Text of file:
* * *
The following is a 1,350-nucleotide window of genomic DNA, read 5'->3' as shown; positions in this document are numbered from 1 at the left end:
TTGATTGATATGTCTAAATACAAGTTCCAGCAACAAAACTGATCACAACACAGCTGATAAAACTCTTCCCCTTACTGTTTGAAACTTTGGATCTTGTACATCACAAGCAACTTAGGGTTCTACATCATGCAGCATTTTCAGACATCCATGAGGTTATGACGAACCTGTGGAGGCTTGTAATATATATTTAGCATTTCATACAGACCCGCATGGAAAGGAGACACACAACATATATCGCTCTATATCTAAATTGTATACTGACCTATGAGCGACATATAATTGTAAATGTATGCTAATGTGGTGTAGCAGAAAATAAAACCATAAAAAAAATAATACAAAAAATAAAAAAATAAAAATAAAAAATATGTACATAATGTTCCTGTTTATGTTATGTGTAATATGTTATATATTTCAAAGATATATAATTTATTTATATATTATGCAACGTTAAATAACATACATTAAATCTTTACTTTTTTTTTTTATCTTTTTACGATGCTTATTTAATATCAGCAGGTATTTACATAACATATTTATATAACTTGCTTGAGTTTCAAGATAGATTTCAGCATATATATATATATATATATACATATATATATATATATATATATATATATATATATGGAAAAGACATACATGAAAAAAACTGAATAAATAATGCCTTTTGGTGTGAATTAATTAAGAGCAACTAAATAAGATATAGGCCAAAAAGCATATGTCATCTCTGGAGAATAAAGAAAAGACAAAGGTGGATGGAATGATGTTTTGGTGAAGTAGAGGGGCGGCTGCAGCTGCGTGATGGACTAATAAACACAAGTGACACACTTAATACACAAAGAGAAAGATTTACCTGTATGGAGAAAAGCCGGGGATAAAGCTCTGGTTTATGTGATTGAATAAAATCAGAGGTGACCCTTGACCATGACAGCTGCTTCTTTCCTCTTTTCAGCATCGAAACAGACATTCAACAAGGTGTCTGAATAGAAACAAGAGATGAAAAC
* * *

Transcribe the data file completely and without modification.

The following is a 1,350-nucleotide window of genomic DNA, read 5'->3' as shown; positions in this document are numbered from 1 at the left end:
TTGATTGATATGTCTAAATACAAGTTCCAGCAACAAAACTGATCACAACACAGCTGATAAAACTCTTCCCCTTACTGTTTGAAACTTTGGATCTTGTACATCACAAGCAACTTAGGGTTCTACATCATGCAGCATTTTCAGACATCCATGAGGTTATGACGAACCTGTGGAGGCTTGTAATATATATTTAGCATTTCATACAGACCCGCATGGAAAGGAGACACACAACATATATCGCTCTATATCTAAATTGTATACTGACCTATGAGCGACATATAATTGTAAATGTATGCTAATGTGGTGTAGCAGAAAATAAAACCATAAAAAAAATAATACAAAAAATAAAAAAATAAAAATAAAAAATATGTACATAATGTTCCTGTTTATGTTATGTGTAATATGTTATATATTTCAAAGATATATAATTTATTTATATATTATGCAACGTTAAATAACATACATTAAATCTTTACTTTTTTTTTTTATCTTTTTACGATGCTTATTTAATATCAGCAGGTATTTACATAACATATTTATATAACTTGCTTGAGTTTCAAGATAGATTTCAGCATATATATATATATATATATACATATATATATATATATATATATATATATATATATGGAAAAGACATACATGAAAAAAACTGAATAAATAATGCCTTTTGGTGTGAATTAATTAAGAGCAACTAAATAAGATATAGGCCAAAAAGCATATGTCATCTCTGGAGAATAAAGAAAAGACAAAGGTGGATGGAATGATGTTTTGGTGAAGTAGAGGGGCGGCTGCAGCTGCGTGATGGACTAATAAACACAAGTGACACACTTAATACACAAAGAGAAAGATTTACCTGTATGGAGAAAAGCCGGGGATAAAGCTCTGGTTTATGTGATTGAATAAAATCAGAGGTGACCCTTGACCATGACAGCTGCTTCTTTCCTCTTTTCAGCATCGAAACAGACATTCAACAAGGTGTCTGAATAGAAACAAGAGATGAAAAC